There are two core principles in the law and ethics of biomedical research that could be considered universally accepted: first, all handling of personal data and human biological samples is conditioned by the informed consent of the individual involved; second, all medical research on human biological samples and personal data should be placed under the review of research ethics committees. These concepts are included in international, regional and national guidelines, rules and regulations for processing of data and biobanking. However, the legal implementations are carried out within each national legal order, by national organs enacting administrative decisions applicable within the state. In order for the research project to function in a multinational setting, the EU has developed soft law tools and governance mechanisms to facilitate European biomedical research. The question is whether this can be considered valuable and legitimate on the grounds of enhancing conditions for medical research.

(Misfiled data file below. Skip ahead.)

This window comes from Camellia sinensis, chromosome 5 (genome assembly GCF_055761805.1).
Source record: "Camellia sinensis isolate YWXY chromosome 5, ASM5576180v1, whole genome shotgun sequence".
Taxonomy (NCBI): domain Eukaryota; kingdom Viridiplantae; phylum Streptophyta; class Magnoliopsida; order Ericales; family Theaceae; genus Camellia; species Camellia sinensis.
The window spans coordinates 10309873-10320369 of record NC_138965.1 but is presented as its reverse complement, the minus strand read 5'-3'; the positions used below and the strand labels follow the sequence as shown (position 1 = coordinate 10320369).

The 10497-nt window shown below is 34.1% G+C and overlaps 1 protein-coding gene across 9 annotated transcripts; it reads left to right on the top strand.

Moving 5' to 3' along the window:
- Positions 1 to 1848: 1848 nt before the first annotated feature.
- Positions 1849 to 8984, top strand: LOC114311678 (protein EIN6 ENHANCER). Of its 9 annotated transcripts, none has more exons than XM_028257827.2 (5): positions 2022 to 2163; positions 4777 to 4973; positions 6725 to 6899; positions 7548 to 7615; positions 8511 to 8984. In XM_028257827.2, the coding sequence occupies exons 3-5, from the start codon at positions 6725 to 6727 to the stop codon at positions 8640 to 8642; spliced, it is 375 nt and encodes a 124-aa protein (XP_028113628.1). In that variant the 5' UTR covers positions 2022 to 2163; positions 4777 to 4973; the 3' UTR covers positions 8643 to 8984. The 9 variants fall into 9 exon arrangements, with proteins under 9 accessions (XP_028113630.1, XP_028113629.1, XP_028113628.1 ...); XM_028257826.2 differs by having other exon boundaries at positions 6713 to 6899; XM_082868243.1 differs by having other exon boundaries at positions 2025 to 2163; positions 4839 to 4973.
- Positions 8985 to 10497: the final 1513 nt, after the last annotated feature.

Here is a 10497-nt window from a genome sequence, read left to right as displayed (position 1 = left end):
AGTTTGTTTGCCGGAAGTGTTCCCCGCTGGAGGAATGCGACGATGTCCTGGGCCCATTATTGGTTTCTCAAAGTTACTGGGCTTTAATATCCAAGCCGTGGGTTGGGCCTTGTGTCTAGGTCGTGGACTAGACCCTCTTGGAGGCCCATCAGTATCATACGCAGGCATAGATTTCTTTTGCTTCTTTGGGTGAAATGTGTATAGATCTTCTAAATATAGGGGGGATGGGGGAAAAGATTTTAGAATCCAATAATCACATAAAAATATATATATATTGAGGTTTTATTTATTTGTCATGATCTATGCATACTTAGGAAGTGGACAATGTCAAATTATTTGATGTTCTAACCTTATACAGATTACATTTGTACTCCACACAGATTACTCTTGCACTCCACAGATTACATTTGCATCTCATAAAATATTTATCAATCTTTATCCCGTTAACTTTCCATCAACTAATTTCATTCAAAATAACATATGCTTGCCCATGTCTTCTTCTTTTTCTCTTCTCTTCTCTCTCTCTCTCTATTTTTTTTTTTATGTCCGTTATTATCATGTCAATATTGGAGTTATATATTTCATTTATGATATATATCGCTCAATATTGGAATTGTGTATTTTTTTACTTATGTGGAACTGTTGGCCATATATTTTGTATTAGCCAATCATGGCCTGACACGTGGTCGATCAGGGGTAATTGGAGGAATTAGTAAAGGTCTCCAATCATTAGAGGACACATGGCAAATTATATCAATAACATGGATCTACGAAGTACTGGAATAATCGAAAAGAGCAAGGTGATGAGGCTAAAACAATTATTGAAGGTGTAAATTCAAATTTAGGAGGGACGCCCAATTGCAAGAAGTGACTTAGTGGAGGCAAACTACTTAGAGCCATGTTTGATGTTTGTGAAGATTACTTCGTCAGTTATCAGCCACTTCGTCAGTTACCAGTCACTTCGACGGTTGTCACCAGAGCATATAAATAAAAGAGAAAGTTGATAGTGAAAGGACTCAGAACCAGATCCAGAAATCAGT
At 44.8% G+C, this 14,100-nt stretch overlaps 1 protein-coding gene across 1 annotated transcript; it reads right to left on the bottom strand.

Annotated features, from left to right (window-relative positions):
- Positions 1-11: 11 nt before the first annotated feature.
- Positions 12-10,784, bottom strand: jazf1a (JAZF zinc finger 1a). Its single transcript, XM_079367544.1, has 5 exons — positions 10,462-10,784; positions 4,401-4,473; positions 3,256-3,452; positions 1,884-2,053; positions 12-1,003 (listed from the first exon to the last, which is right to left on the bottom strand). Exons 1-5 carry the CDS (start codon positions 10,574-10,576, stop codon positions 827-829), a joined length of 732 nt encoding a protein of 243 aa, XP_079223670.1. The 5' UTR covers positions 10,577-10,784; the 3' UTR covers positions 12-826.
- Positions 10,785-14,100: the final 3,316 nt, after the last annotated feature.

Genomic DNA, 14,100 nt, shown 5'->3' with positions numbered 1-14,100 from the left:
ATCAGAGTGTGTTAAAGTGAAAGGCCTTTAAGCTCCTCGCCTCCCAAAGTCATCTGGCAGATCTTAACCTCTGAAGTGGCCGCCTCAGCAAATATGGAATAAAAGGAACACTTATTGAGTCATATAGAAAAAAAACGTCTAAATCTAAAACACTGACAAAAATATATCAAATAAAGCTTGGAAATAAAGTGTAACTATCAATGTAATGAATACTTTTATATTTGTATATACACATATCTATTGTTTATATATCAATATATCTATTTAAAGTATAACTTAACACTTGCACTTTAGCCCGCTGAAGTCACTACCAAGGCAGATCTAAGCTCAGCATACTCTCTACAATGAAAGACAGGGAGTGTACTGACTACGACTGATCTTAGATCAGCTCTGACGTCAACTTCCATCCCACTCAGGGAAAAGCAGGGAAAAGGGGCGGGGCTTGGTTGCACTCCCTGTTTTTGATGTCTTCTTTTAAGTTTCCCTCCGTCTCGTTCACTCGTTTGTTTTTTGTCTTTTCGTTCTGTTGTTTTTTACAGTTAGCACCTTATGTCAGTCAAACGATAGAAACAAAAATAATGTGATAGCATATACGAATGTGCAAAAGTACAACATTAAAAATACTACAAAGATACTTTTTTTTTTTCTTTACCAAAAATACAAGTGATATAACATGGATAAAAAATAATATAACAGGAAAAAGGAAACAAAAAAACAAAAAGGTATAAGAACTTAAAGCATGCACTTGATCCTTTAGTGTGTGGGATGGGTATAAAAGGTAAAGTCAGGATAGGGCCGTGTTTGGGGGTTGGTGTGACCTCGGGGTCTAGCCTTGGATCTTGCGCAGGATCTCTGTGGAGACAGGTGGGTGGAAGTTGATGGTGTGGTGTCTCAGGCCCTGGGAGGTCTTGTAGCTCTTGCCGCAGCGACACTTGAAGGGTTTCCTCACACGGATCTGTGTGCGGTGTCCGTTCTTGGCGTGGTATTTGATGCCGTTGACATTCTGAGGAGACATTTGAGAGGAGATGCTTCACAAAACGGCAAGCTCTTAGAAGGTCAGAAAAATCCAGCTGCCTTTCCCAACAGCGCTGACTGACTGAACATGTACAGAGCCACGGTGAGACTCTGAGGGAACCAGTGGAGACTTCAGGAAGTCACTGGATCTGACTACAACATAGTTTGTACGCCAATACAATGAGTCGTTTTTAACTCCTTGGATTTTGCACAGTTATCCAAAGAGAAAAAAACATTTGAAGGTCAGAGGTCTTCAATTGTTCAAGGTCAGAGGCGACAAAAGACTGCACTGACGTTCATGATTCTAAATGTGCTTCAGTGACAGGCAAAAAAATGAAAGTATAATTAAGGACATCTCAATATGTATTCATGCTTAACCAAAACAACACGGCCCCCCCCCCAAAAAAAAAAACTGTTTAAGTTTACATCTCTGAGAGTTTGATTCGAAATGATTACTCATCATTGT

Reichel, J.. “Alternative Rule-making Within European Bioethics – Necessary and Therefore Legitimate?”. Tilburg Law Review, vol. 21, no. 2, 2016, pp. 169–92. DOI: http://doi.org/10.1163/22112596-02102005
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